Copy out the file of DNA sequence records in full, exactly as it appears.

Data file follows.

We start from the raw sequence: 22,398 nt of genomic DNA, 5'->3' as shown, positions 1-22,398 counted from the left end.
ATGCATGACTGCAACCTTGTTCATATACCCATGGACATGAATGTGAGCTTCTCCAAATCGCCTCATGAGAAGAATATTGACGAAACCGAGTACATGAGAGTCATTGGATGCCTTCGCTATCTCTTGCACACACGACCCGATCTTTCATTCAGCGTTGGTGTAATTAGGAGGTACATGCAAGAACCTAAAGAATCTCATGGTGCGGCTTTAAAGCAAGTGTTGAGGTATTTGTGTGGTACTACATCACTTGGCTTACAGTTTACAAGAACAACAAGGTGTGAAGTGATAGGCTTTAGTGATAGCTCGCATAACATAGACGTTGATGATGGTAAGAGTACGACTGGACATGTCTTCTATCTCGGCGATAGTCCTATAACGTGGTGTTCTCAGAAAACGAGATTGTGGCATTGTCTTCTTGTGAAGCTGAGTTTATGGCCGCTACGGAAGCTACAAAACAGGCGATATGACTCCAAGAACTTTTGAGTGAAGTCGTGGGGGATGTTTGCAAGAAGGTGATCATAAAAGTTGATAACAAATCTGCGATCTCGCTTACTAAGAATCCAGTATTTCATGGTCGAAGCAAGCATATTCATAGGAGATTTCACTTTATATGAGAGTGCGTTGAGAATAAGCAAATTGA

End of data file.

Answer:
We start from the raw sequence: 22,398 nt of genomic DNA, 5'->3' as shown, positions 1-22,398 counted from the left end.
ATGCATGACTGCAACCTTGTTCATATACCCATGGACATGAATGTGAGCTTCTCCAAATCGCCTCATGAGAAGAATATTGACGAAACCGAGTACATGAGAGTCATTGGATGCCTTCGCTATCTCTTGCACACACGACCCGATCTTTCATTCAGCGTTGGTGTAATTAGGAGGTACATGCAAGAACCTAAAGAATCTCATGGTGCGGCTTTAAAGCAAGTGTTGAGGTATTTGTGTGGTACTACATCACTTGGCTTACAGTTTACAAGAACAACAAGGTGTGAAGTGATAGGCTTTAGTGATAGCTCGCATAACATAGACGTTGATGATGGTAAGAGTACGACTGGACATGTCTTCTATCTCGGCGATAGTCCTATAACGTGGTGTTCTCAGAAAACGAGATTGTGGCATTGTCTTCTTGTGAAGCTGAGTTTATGGCCGCTACGGAAGCTACAAAACAGGCGATATGACTCCAAGAACTTTTGAGTGAAGTCGTGGGGGATGTTTGCAAGAAGGTGATCATAAAAGTTGATAACAAATCTGCGATCTCGCTTACTAAGAATCCAGTATTTCATGGTCGAAGCAAGCATATTCATAGGAGATTTCACTTTATATGAGAGTGCGTTGAGAATAAGCAAATTGA